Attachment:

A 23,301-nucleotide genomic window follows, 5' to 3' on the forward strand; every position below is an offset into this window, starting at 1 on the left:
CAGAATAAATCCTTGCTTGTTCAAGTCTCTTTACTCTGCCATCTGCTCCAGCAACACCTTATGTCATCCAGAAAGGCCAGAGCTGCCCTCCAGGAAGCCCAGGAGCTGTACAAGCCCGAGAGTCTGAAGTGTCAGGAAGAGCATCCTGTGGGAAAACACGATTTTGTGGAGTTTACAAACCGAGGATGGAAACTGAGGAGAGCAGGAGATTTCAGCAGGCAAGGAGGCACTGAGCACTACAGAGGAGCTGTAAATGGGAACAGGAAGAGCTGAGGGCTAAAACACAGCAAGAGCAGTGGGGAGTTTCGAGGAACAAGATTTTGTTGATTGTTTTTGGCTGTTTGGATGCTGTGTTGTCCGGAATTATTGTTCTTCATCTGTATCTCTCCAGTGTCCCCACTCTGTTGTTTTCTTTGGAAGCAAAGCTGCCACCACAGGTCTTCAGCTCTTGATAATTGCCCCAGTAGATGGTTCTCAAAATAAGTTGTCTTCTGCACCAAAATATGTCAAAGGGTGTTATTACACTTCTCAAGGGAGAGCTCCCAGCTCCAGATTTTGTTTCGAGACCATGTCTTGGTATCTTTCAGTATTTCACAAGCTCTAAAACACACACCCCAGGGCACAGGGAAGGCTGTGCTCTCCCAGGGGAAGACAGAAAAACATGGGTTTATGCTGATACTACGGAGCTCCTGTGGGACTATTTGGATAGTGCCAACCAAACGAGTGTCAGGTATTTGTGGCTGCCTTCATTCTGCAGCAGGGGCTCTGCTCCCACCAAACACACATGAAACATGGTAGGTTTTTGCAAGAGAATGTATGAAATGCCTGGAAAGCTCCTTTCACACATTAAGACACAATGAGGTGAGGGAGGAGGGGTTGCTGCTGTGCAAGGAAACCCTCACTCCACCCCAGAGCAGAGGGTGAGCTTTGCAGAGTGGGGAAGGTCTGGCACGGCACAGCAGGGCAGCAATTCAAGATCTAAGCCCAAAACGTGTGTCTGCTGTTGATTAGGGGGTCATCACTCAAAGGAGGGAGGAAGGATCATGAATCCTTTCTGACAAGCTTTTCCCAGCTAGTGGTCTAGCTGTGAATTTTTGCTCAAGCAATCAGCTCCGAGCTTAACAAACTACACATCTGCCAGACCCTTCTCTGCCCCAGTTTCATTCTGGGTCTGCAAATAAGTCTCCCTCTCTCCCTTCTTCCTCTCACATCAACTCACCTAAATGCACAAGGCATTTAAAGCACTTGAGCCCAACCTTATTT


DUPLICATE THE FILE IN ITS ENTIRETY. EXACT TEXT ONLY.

A 23,301-nucleotide genomic window follows, 5' to 3' on the forward strand; every position below is an offset into this window, starting at 1 on the left:
CAGAATAAATCCTTGCTTGTTCAAGTCTCTTTACTCTGCCATCTGCTCCAGCAACACCTTATGTCATCCAGAAAGGCCAGAGCTGCCCTCCAGGAAGCCCAGGAGCTGTACAAGCCCGAGAGTCTGAAGTGTCAGGAAGAGCATCCTGTGGGAAAACACGATTTTGTGGAGTTTACAAACCGAGGATGGAAACTGAGGAGAGCAGGAGATTTCAGCAGGCAAGGAGGCACTGAGCACTACAGAGGAGCTGTAAATGGGAACAGGAAGAGCTGAGGGCTAAAACACAGCAAGAGCAGTGGGGAGTTTCGAGGAACAAGATTTTGTTGATTGTTTTTGGCTGTTTGGATGCTGTGTTGTCCGGAATTATTGTTCTTCATCTGTATCTCTCCAGTGTCCCCACTCTGTTGTTTTCTTTGGAAGCAAAGCTGCCACCACAGGTCTTCAGCTCTTGATAATTGCCCCAGTAGATGGTTCTCAAAATAAGTTGTCTTCTGCACCAAAATATGTCAAAGGGTGTTATTACACTTCTCAAGGGAGAGCTCCCAGCTCCAGATTTTGTTTCGAGACCATGTCTTGGTATCTTTCAGTATTTCACAAGCTCTAAAACACACACCCCAGGGCACAGGGAAGGCTGTGCTCTCCCAGGGGAAGACAGAAAAACATGGGTTTATGCTGATACTACGGAGCTCCTGTGGGACTATTTGGATAGTGCCAACCAAACGAGTGTCAGGTATTTGTGGCTGCCTTCATTCTGCAGCAGGGGCTCTGCTCCCACCAAACACACATGAAACATGGTAGGTTTTTGCAAGAGAATGTATGAAATGCCTGGAAAGCTCCTTTCACACATTAAGACACAATGAGGTGAGGGAGGAGGGGTTGCTGCTGTGCAAGGAAACCCTCACTCCACCCCAGAGCAGAGGGTGAGCTTTGCAGAGTGGGGAAGGTCTGGCACGGCACAGCAGGGCAGCAATTCAAGATCTAAGCCCAAAACGTGTGTCTGCTGTTGATTAGGGGGTCATCACTCAAAGGAGGGAGGAAGGATCATGAATCCTTTCTGACAAGCTTTTCCCAGCTAGTGGTCTAGCTGTGAATTTTTGCTCAAGCAATCAGCTCCGAGCTTAACAAACTACACATCTGCCAGACCCTTCTCTGCCCCAGTTTCATTCTGGGTCTGCAAATAAGTCTCCCTCTCTCCCTTCTTCCTCTCACATCAACTCACCTAAATGCACAAGGCATTTAAAGCACTTGAGCCCAACCTTATTT